For over 20 years, NASA and ESA (European Space Agency) have operated the Solar and Heliospheric Observatory, or SOHO—a satellite dedicated to observing the Sun. SOHO has captured, and continues to capture, breathtaking images of our closest star in 10 wavelengths of both visible and invisible spectrum. NASA then combines these images into incredible time lapse videos.
Here we give you the most mesmerizing ones. All the videos are in HD resolution, so full-screen watching is recommended.
Let’s start with this short video of a giant Sun eruption of August 31, 2012.
“[A] long filament of solar material that had been hovering in the sun’s atmosphere, the corona, erupted out into space at 4:36 p.m. EDT. The coronal mass ejection, or CME, traveled away from the sun at over 900 miles per second,” NASA’s Goddard Space Flight Center comments. “This movie shows the ejection from a variety of viewpoints as captured by NASA’s Solar Dynamics Observatory (SDO), NASA’s Solar Terrestrial Relations Observatory (STEREO), and the joint ESA/NASA Solar Heliospheric Observatory (SOHO).
If the first video was grand in scale, the second one is abundant in beauty. As mentioned above, apart from SOHO, NASA also flies the Solar Dynamics Observatory, a spacecraft launched in 2010 to observe the Sun. Here we have one of the best catches of SDO that NASA has released.
“Eruptive events on the sun can be wildly different. Some come just with a solar flare, some with an additional ejection of solar material called a coronal mass ejection (CME), and some with complex moving structures in association with changes in magnetic field lines that loop up into the sun’s atmosphere, the corona,” NASA’s Goddard Space Flight Center explains. “On July 19, 2012, an eruption occurred on the sun that produced all three. A moderately powerful solar flare exploded on the sun’s lower right hand limb, sending out light and radiation. Next came a CME, which shot off to the right out into space. And then, the sun treated viewers to one of its dazzling magnetic displays—a phenomenon known as coronal rain.”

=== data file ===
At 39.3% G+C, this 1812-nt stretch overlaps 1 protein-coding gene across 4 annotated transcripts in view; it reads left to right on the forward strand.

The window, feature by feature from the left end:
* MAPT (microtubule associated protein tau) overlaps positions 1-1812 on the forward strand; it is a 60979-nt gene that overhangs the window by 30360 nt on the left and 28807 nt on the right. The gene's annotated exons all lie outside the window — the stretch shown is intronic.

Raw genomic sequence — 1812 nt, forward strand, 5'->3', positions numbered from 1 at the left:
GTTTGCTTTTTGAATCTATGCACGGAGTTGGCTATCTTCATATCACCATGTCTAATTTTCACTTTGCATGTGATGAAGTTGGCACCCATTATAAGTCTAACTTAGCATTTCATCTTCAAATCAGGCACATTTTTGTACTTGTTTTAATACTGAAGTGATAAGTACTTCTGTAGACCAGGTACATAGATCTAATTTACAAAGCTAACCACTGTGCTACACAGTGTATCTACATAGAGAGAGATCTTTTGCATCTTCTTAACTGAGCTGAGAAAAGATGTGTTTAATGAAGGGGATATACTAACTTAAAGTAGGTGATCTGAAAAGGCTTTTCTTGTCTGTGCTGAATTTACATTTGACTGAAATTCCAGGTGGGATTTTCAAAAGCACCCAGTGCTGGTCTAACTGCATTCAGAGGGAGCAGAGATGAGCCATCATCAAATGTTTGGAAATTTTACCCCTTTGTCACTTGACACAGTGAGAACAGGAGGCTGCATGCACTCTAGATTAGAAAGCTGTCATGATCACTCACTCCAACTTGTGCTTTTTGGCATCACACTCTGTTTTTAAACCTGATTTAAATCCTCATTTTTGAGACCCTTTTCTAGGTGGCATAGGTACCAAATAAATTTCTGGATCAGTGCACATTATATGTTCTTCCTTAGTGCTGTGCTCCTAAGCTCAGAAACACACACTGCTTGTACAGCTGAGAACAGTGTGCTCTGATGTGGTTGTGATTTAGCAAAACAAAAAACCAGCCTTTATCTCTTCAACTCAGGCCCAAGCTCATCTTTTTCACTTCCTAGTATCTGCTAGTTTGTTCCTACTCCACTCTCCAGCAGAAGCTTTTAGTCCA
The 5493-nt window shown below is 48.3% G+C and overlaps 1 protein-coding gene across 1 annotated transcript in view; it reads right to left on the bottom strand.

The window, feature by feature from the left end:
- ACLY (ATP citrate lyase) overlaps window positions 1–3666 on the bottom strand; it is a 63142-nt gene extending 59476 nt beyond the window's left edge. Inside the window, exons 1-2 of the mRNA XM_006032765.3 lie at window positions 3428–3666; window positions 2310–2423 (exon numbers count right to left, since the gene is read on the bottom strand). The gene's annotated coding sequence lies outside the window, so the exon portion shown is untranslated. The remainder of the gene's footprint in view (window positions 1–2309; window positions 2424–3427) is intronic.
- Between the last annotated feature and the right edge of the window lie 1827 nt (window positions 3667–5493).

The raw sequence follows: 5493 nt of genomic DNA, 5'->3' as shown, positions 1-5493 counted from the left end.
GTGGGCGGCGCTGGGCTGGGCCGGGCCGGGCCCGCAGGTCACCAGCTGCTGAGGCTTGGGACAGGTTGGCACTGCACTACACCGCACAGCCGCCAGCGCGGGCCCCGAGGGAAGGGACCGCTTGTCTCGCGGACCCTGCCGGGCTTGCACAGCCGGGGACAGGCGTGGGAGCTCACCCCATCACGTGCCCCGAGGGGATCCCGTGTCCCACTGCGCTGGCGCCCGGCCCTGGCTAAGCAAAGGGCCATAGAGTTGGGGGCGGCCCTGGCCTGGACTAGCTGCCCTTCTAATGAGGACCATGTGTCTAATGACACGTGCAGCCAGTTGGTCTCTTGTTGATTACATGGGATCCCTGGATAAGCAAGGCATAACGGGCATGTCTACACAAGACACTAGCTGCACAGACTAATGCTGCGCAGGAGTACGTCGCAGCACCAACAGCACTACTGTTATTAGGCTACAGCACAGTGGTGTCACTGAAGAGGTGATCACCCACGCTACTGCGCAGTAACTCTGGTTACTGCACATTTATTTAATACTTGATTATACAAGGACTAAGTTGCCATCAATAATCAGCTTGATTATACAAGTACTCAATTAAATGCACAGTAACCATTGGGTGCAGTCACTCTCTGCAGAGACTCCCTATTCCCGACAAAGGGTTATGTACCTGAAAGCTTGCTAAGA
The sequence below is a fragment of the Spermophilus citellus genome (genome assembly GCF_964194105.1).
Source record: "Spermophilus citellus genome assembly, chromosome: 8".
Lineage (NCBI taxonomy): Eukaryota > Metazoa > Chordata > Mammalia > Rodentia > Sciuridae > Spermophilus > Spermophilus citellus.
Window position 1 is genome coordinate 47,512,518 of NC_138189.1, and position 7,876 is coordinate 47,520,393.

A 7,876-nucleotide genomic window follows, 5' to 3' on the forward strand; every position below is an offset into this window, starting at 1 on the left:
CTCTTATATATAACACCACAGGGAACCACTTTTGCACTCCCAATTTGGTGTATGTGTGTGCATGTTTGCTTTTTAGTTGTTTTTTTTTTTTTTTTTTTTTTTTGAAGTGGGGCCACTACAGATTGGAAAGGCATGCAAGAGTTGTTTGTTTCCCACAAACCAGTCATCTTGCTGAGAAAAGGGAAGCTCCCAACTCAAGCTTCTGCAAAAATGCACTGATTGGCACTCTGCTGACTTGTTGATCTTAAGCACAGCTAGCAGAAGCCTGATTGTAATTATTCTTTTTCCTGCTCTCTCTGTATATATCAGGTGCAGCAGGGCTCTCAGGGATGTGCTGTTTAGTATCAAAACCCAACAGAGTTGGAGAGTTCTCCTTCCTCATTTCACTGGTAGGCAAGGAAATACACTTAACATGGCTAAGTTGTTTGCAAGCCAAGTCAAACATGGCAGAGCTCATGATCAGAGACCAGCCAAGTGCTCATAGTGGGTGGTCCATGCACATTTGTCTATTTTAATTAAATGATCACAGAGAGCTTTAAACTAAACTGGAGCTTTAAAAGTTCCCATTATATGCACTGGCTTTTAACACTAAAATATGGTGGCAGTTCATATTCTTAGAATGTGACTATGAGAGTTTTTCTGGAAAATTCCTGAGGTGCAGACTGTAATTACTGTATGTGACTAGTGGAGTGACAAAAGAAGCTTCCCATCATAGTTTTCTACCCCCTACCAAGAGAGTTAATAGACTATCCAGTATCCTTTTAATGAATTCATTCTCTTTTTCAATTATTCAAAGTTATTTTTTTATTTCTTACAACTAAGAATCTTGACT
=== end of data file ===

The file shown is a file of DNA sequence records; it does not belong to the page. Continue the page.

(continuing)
But wait, there’s more! Just several days ago NASA released a video of the Sun’s magnetic activity. Since magnetic forces are invisible to us, NASA had to rely on a computer model to create the video. It is a captivating peek into the immense amount of activity that goes on in space while completely invisible to the human eye.
Impressed yet? Well, here’s Dr. Joe Gurman of NASA’s Goddard Space Flight Center offering commentary on some of the SOHO’s impressive shots. Wait for the images of comets passing the sun.
Ultra HD Sun
And here’s something for real connoisseurs: A 30-minute clip of the Sun at different wavelengths from the SDO satellite in Ultra HD resolution. If you don’t have a 4K display, you won’t even be able to see the full quality of this video.
And lastly, just to give ourselves a bit of perspective, here’s a video of Venus passing the Sun. Since Venus is almost as big as Earth, it gives us a nice view of how giant the Sun actually is.